arty
post Posted: Jun 14 2009, 12:36 PM
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Have you ever wondered about ridiculously high bids or low offers just before market open?

If so, you're not alone. Here is how it works:

In the morning

Everybody will be aware that trading on the ASX commences at 10AM in five groups, staggered about 2 minutes apart. Codes beginning with A and B start trading at 10:00 AM, plus or minus 15 seconds; C, D, E, and F follow at 10:02:15, plus or minus 15 seconds, etc to letters S to Z at 10:09, plus or minus 15 seconds.
Exact details at http://www.asx.com.au/resources/education/...g_hours_asx.htm

Right up to the start, high bids and low offers can overlap by huge amounts, and if you watch live market depth, you can become dizzy by the flurry of bids and offers being changed at break-neck speeds. Then with a bang, it all evens out, and trading starts with scores of individual trades matched out, all at the same second and the same price. More amazingly, the opening price is usually close to the "normal" price you'd expect.

Welcome to the Pre-Open Market Auction. Brokers and online traders can place their bids and offers straight into the ASX. When the Trading Proper commences, overlapping bids and offers are "matched-out" at a price, where the balance of bids and offers meet. As it's all done by computer, it happens in an instant; the method is pretty straight-forward:
The highest bid is matched against the lowest offer or offers - at this stage, the price is still open; the next highest bid is then matched against the remaining low offers, etc. At one stage, there is no overlap left. And at this stage, the match-out price for every opening transaction is determined, as either the lowest offer still left unfilled or the highest bid that's only partially filled.
Sounds complicated? If your data provider shows an item named "match-out" or "indicative average open" - look no further. During pre-open, this value is automatically re-calculated every time a bid or offer changes. Therefore, Brokers and online Traders know at all times, at which price the share will open.
Assuming I wanted to pick up some AMP, and I see match-out is $5.03, a bid of $5.05 is as good as one at $7.00 to guarantee me an entry at $5.03. But: if a would-be seller sees my bid, he may quickly pull or slightly adjust a low offer, so the match-out rises to $5.06. That would mean my $5.05 bid will remain unfilled, and my $7.00 may be filled at a higher price than I really intended to pay. If there's still enough time, I can pull my $7.00 bid, which may bring the average back to $5.04, or I raise from $5.05 to $5.10 and watch what happens.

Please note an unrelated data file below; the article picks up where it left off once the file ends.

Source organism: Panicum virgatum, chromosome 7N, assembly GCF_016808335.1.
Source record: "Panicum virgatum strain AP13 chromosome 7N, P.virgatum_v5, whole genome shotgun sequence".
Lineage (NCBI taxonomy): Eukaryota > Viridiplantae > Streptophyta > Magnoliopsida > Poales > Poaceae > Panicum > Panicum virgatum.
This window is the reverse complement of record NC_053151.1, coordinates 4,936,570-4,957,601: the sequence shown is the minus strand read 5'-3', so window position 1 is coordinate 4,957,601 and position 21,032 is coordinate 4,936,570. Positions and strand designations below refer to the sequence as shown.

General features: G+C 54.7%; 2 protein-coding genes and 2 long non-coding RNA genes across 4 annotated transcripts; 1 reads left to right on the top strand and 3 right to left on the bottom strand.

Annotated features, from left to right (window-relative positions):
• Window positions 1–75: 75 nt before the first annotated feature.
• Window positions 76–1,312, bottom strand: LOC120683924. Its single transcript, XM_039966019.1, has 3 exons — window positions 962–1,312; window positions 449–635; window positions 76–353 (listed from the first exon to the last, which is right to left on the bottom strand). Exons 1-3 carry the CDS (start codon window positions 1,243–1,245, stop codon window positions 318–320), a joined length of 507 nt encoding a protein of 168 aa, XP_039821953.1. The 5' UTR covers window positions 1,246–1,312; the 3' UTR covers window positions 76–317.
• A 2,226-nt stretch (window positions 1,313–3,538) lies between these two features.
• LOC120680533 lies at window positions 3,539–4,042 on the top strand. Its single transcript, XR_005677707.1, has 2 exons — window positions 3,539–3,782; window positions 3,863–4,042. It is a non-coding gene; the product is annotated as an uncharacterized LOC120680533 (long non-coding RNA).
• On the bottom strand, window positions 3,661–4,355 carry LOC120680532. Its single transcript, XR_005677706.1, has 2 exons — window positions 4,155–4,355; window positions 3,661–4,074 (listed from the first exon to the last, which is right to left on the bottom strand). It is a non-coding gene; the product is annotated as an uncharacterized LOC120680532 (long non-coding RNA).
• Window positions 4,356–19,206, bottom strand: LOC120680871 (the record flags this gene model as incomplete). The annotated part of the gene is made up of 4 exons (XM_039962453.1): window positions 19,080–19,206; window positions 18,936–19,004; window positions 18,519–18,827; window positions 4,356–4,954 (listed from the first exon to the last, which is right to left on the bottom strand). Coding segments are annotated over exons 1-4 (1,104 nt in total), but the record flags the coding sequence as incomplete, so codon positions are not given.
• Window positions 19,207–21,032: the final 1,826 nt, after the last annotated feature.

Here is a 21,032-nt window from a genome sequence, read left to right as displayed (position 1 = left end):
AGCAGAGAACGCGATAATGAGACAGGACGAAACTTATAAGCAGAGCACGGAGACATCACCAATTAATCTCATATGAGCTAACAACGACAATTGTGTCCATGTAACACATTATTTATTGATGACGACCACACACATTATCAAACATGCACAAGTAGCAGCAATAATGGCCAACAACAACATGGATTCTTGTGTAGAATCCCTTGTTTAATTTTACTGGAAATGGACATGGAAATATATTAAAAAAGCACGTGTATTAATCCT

In the afternoon

On the stroke of the hour, all trading stops at 4:00:00 PM (unless it's Christmas Eve or some similar exception). For ten more minutes, the entire market is put in Pre-Open, where the same rules apply: Overlapping bids and offers can be placed, pulled, adjusted, and the match-out price is determined as described above. Sometime after 4:10 PM, overlaps are matched out, and the result is the Closing Price. Again, bids and offers can widely and wildly change - it's not unlike a Poker game with bluff and counter bluff; in the end, the stronger nerves (or hand) will prevail.

"Trading Resumes at xx:xx"

After a Trading Halt, Suspension, or release of a Market-Sensitive announcement, a particular share will enter a state of Pre-Open.
The difference between a Trading Halt and Suspension - for all trading intents and purposes - lies in the duration and what happens to pre-existing bids and offers. When a suspension is lifted, the market depth is wiped clean and all bids and offers have to be placed anew, based on traders' perception of the new situation that led to the share being re-installed. A trading halt can last no longer than two days, during which bids and offers remain accessible and can be added, pulled, or changed. Even shorter is the period of pre-open when a price-sensitive announcement is made. The normal time ASX gives us to digest a new item is about 10 minutes. Examples are successful drilling that intersected pay dirt; a new big order; a profit upgrade or downgrade... The sequence of events is - 1. "Notice Received", which immediately halts all trading; 2. pre-announcing the announcement header; 3. the actual full body of the announcement; immediately followed by 4. the "Trading Resumes at xx:xx" message.
Between 1 and the time mentioned in 4, I have time to assess the situation and consider my position: add, pull, change, or leave any orders. Most importantly, I can watch what other participants are doing, and how their reaction would look on the chart.



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I trade daily, but I am not a licensed adviser. Whether you find my ideas reasonable or not: The only person responsible for your actions is YOU.
I follow two rules: (1) There are no sacred truths. All assumptions must be critically examined. Arguments from authority are worthless. (2) Whatever is inconsistent with observed facts must be discarded or revised. We must understand the Market as it is and not confuse how it is with how we wish it to be. (inspired by Carl Sagan)
 
BSA
post Posted: Feb 5 2008, 03:05 PM
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In reply to: pixies on Tuesday 05/02/08 02:03pm

All is well with the world Pixies biggrin.gif